Plaintiffs make the further point that the zoning ordinance under review was primarily inspired by the desire of the township officials to aid the owners of the so-called Allen tract in establishing a shopping center on their property near "Five Corners," and hence the amendment is invalid. We referred to the Allen property very early in this opinion. It appears that in July 1955 Allen informed Mayor Blaisdel that he wanted to erect a shopping center on his property on the west side of Route 35 near "Five Corners" and desired that his proposal be submitted to the planning board to see if they thought it desirable. The board reviewed the project favorably and eventually recommended a change in the business zone from 200 to 800 feet depth. In due course an ordinance increasing the business depth to 800 feet for the entire length of the Allen property was passed on first reading and submitted to the planning board. The board approved the zoning change for a lesser frontage and included a recommendation for a proviso limiting the use to a shopping center. Early in November 1955 the township committee adopted an amendatory ordinance increasing the business depth from 200 to 800 feet over the shorter frontage, but without the shopping center limitation and without further submission to the planning board. An action was immediately instituted to test the validity of that ordinance. The governing body authorized the defense of the action and further authorized the township attorney to negotiate with Allen for the latter to pay part of the costs of the litigation. Herbert L. Smith, of Community Planning Associates, Inc.,

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was engaged by the township to testify as its expert. Allen had nothing to do with the arrangement for Smith's services, nor was there any prior agreement to pay for these services or to share in the litigation costs. The ordinance was eventually set aside on technical grounds. After the litigation was over Allen paid the voucher submitted to the township committee by Smith for his services.

As we have noted, the planning board initiated its master plan study in 1955 and, after interviewing three prominent planning consultant firms, including Community Planning Associates, Inc., represented by Smith, engaged that firm to make the study. We have also remarked that the zoning treatment of Route 35 was assigned top priority as the key feature of this study. It is plaintiffs' contention that Community Planning Associates, Inc., could not possibly objectively advise on the zoning of Route 35 in view of Smith's participation in the defense of the so-called Allen ordinance; that the retention of that firm was contrary to public policy; that the zoning changes in question were made primarily to accommodate the Allen tract, and therefore the entire amendatory ordinance is vitiated. We do not so view the matter.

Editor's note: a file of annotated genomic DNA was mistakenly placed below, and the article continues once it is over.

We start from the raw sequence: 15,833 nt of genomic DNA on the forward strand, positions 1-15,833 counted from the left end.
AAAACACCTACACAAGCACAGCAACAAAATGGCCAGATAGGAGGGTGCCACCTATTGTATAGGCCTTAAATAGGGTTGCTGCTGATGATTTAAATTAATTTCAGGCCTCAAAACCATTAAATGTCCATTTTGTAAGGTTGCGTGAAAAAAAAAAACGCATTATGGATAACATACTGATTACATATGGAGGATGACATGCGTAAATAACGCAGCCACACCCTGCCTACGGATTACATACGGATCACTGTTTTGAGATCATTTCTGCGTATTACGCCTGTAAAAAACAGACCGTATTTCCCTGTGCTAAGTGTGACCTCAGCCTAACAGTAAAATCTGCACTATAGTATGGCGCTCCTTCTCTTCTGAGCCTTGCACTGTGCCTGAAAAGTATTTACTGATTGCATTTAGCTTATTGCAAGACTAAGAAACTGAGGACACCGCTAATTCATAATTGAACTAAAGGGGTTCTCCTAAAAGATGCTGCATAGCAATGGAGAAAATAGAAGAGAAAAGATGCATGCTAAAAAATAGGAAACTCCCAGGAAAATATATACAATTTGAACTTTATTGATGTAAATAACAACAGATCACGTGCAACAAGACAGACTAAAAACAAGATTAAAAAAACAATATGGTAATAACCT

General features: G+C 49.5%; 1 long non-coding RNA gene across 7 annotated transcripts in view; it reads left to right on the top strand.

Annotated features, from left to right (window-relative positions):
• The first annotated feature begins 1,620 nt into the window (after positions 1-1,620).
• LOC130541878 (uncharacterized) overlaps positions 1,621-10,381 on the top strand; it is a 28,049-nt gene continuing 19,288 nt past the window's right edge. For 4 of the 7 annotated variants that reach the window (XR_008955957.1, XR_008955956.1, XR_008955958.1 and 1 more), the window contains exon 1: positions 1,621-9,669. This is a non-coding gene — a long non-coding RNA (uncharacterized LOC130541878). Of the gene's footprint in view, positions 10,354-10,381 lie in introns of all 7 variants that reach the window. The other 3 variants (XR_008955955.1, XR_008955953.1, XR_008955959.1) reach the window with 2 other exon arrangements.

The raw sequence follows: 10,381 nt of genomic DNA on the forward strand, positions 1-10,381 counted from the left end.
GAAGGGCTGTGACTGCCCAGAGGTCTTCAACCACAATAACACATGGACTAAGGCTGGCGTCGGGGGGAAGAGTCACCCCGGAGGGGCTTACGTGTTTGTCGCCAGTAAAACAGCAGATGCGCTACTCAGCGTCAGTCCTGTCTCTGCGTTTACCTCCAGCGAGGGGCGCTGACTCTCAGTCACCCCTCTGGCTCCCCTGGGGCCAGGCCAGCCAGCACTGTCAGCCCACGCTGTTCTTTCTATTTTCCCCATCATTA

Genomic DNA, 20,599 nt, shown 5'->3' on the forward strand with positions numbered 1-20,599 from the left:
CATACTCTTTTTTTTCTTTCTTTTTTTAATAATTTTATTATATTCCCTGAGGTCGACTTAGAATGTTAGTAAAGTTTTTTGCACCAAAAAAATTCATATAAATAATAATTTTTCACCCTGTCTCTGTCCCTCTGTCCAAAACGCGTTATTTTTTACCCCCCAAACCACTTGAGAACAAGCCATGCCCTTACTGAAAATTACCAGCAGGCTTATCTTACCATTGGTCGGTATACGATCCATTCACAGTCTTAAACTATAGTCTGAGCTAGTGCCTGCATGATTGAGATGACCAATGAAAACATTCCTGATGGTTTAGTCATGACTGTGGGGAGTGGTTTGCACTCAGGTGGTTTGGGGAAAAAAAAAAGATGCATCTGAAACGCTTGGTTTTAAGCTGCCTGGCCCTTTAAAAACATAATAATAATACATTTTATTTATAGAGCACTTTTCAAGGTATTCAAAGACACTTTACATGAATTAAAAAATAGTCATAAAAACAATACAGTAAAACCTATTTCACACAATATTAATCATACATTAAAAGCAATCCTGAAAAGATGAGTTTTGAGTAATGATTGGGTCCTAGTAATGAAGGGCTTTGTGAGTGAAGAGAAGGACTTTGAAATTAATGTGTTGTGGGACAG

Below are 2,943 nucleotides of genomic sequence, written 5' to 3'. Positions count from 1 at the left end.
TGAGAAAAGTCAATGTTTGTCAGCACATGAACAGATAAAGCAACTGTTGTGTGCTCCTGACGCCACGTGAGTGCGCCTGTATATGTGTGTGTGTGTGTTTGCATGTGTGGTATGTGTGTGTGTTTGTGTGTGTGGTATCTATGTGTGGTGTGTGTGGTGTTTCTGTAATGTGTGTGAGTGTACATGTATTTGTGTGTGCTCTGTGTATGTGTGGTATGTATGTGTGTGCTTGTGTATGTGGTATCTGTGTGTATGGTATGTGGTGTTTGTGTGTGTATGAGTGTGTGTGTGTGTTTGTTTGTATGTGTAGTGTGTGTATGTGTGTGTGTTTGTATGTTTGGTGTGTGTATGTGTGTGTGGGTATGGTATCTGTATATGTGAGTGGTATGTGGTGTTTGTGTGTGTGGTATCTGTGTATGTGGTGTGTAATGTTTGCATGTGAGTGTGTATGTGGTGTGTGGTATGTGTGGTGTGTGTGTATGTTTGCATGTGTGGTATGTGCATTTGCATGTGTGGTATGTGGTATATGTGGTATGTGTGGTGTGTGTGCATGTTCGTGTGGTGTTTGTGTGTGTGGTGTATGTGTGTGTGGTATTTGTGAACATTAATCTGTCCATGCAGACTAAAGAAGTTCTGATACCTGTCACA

Aside from plaintiffs' mere outline of Smith's participation in the Allen ordinance litigation, there is nothing in the record of this case to support their accusation. The fact remains that the Allen property is but one of many equally valuable properties along the highway, and it received the same treatment as the others. The inclusion of much of the Allen tract frontage in one of the business commercial zones was entirely in keeping with the general zoning pattern developed by the planning consultants, planning board and township committee. True, the ultimate zoning pattern coincided with the Allen interests, but this constituted only a minor part of the entire zoning change effected by the amendatory ordinance. It did not render the action of the township committee corrupt or improper. We note here the language of the Supreme Court in a similar situation in the Kozesnik case, above, 24 N.J. at page 173, where the plaintiffs

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sought to support their attack upon the ordinance there in question by emphasizing the fact that it conformed to the proposal of the Minnesota Mining and Manufacturing Company. The court observed:

"* * * That it does is not in itself a vitiating circumstance. * * * If the purpose is solely to serve the private interests of the owner, there is a perversion of power, but if the intention is to further the welfare of the entire municipality as part of a comprehensive plan (we have said that a legislative finding to that effect must here be upheld), it is of no moment that private interests are simultaneously benefited."

Cf. Gartland v. Borough of Maywood , 45 N.J. Super. 1 (App. Div. 1957), where the complaint was that the amendatory ordinance rezoning for business use a small area previously zoned for residential use, had been tailored to the requirements of a shopping center which the objectors claimed intruded upon an established residential area. The amendment was upheld.